Yellow fever is a viral disease that causes huge epidemics in Africa and the Americas. It is mentioned in historical documents dating back 400 years.
Yellow fever agent
The disease is caused by the yellow fever virus or amaril virus which belongs to the Flavivirusgroup. There are two different genetic types (topotypes) in Africa, one in East Africa and one in West Africa. There are also two different types in South America although only one of these has been found to be responsible for epidemics, since 1974.
The virus is transmitted to human beings by a vector, mosquitoes belonging to the Aedes, Haemagogus and Sabethes genera .
Symptoms of yellow fever
The clinical features of infection may range from mild symptoms to a serious potentially fatal disease. The term " yellow" is explained by the icterus (" jaundice") which is seen in some patients.
The virus remains silent over an incubation period of three to six days. The disease then progresses in two phases. Although some patients do not develop any symptoms the first or " acute" phase particularly involves fever, muscle pain (particularly in the back), headaches, chills, anorexia, nausea and vomiting. The high fever is often paradoxically associated with a slow pulse. Most patients improve after 3 to 4 days and symptoms disappear.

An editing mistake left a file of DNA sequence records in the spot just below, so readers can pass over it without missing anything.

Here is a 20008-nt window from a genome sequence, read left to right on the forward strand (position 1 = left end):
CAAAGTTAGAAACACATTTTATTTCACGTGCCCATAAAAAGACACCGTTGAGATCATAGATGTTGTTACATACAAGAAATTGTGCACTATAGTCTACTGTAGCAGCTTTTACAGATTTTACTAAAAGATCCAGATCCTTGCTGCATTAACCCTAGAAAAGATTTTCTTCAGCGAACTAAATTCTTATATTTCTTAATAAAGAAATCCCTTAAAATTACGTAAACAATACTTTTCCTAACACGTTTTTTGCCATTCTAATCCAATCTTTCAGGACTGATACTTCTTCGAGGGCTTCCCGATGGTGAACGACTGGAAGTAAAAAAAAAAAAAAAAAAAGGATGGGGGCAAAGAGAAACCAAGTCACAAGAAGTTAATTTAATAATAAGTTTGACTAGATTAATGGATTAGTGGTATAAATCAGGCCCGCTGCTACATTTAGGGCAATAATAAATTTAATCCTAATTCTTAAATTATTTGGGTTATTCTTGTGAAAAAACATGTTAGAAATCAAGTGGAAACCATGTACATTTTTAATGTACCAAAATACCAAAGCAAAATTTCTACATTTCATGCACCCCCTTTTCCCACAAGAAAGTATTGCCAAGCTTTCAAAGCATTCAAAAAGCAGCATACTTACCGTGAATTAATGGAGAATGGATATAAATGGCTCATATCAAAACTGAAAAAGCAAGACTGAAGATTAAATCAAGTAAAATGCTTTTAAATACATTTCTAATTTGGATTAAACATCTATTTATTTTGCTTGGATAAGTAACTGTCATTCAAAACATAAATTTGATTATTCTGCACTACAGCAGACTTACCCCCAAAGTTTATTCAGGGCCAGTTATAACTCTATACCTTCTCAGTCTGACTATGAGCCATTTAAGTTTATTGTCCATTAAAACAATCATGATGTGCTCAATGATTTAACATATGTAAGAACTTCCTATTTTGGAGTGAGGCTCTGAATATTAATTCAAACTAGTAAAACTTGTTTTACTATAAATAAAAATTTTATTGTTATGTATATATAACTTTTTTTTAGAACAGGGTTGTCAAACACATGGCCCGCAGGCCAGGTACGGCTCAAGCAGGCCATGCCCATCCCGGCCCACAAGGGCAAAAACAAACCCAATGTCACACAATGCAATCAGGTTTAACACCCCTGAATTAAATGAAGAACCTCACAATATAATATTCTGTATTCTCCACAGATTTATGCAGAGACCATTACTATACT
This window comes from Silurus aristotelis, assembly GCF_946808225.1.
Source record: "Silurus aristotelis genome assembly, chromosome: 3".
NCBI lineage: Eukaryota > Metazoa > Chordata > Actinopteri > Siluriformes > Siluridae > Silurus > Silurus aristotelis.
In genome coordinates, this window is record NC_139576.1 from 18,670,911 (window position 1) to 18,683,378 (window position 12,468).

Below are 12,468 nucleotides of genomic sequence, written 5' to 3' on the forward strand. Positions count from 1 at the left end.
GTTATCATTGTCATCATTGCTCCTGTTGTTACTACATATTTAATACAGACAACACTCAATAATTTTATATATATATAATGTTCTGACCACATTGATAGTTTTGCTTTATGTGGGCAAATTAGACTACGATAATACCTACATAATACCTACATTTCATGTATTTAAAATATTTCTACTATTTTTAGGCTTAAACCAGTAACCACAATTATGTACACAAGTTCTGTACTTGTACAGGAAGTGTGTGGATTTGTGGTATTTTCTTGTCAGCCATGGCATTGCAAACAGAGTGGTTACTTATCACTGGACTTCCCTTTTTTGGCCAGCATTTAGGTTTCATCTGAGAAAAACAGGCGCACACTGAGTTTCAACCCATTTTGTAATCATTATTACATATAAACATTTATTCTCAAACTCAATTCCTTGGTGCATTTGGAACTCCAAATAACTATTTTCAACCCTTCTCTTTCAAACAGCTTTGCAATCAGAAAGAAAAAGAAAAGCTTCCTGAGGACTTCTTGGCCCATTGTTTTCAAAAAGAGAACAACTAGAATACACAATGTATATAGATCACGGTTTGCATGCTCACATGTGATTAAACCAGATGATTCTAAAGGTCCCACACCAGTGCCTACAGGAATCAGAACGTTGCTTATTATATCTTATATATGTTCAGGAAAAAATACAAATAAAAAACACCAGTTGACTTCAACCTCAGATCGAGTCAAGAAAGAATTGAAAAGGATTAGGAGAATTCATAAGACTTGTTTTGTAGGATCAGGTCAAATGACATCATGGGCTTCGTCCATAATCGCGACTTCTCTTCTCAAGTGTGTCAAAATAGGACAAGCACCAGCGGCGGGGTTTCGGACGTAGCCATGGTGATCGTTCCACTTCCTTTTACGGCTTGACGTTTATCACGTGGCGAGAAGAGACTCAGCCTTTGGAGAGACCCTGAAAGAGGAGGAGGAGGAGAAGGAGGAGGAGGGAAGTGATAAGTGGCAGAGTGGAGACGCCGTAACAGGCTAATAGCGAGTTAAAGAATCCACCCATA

However, the disease then enters a " toxic " phase over 24 hours in 15% of patients. The fever recurs and several systems are affected. The patient rapidly becomes jaundice and develops abdominal pain and vomiting. Haemorrhage may occur from the mouth, nose, eyes and stomach. Blood is found in vomit and faeces at this stage. Renal function deteriorates and may progress to proteinuria (albuminuria) or complete renal failure with anuria. Half of the patients die in the toxic phase after ten to fourteen days. The others recover without significant organic complications.
Diagnosis of yellow fever
Yellow fever is difficult to recognise particularly in the initial stages. It can be easily be confused with malaria, typhoid fever, rickettsioses, haemorrhagic viral fevers (such as Lassa fever), arboviroses (such as dengue fever), leptospiroses, viral hepatitis or poisoning (for example, by carbon tetrachloride). Laboratory tests are needed to confirm suspicious cases. Serology can detect antibodies produced in response to infection with the amaril virus. Several other methods are used to identify the virus itself in samples of blood or post-mortem liver tissue. These tests require highly qualified laboratory staff and specialist equipment and supplies.
Treatment of yellow fever
There are no specific treatments for yellow fever although the symptoms can be treated.
Although an effective vaccine is available the number of people infected has increased over the last twenty years and yellow fever is again a serious public health problem.